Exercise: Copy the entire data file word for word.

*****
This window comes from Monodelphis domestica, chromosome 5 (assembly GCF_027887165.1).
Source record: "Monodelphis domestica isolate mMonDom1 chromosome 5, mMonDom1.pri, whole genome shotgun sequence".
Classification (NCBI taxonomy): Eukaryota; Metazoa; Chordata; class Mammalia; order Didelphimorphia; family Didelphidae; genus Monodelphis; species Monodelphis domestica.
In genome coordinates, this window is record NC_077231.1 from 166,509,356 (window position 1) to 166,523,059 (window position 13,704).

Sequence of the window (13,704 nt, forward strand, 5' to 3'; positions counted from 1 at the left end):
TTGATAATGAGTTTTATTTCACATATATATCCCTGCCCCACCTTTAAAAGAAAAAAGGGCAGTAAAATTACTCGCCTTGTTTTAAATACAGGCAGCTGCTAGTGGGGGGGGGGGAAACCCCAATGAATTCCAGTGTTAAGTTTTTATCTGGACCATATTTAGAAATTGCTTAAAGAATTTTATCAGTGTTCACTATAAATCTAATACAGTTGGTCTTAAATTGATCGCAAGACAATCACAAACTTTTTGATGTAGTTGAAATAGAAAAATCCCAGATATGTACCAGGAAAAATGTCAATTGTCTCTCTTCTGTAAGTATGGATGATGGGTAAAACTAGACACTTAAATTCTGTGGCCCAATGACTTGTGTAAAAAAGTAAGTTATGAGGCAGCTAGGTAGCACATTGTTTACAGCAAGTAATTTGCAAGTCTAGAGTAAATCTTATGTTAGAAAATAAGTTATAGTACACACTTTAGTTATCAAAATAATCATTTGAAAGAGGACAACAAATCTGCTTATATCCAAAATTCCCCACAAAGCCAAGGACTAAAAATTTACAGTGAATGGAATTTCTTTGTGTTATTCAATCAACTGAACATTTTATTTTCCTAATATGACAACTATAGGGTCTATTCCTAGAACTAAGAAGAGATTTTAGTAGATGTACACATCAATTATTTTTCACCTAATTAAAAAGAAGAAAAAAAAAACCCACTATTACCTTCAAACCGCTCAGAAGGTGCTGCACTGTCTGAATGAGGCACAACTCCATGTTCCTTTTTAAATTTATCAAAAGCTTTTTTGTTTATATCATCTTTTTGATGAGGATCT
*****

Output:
This window comes from Monodelphis domestica, chromosome 5 (assembly GCF_027887165.1).
Source record: "Monodelphis domestica isolate mMonDom1 chromosome 5, mMonDom1.pri, whole genome shotgun sequence".
Classification (NCBI taxonomy): Eukaryota; Metazoa; Chordata; class Mammalia; order Didelphimorphia; family Didelphidae; genus Monodelphis; species Monodelphis domestica.
In genome coordinates, this window is record NC_077231.1 from 166,509,356 (window position 1) to 166,523,059 (window position 13,704).

Sequence of the window (13,704 nt, forward strand, 5' to 3'; positions counted from 1 at the left end):
TTGATAATGAGTTTTATTTCACATATATATCCCTGCCCCACCTTTAAAAGAAAAAAGGGCAGTAAAATTACTCGCCTTGTTTTAAATACAGGCAGCTGCTAGTGGGGGGGGGGGAAACCCCAATGAATTCCAGTGTTAAGTTTTTATCTGGACCATATTTAGAAATTGCTTAAAGAATTTTATCAGTGTTCACTATAAATCTAATACAGTTGGTCTTAAATTGATCGCAAGACAATCACAAACTTTTTGATGTAGTTGAAATAGAAAAATCCCAGATATGTACCAGGAAAAATGTCAATTGTCTCTCTTCTGTAAGTATGGATGATGGGTAAAACTAGACACTTAAATTCTGTGGCCCAATGACTTGTGTAAAAAAGTAAGTTATGAGGCAGCTAGGTAGCACATTGTTTACAGCAAGTAATTTGCAAGTCTAGAGTAAATCTTATGTTAGAAAATAAGTTATAGTACACACTTTAGTTATCAAAATAATCATTTGAAAGAGGACAACAAATCTGCTTATATCCAAAATTCCCCACAAAGCCAAGGACTAAAAATTTACAGTGAATGGAATTTCTTTGTGTTATTCAATCAACTGAACATTTTATTTTCCTAATATGACAACTATAGGGTCTATTCCTAGAACTAAGAAGAGATTTTAGTAGATGTACACATCAATTATTTTTCACCTAATTAAAAAGAAGAAAAAAAAAACCCACTATTACCTTCAAACCGCTCAGAAGGTGCTGCACTGTCTGAATGAGGCACAACTCCATGTTCCTTTTTAAATTTATCAAAAGCTTTTTTGTTTATATCATCTTTTTGATGAGGATCT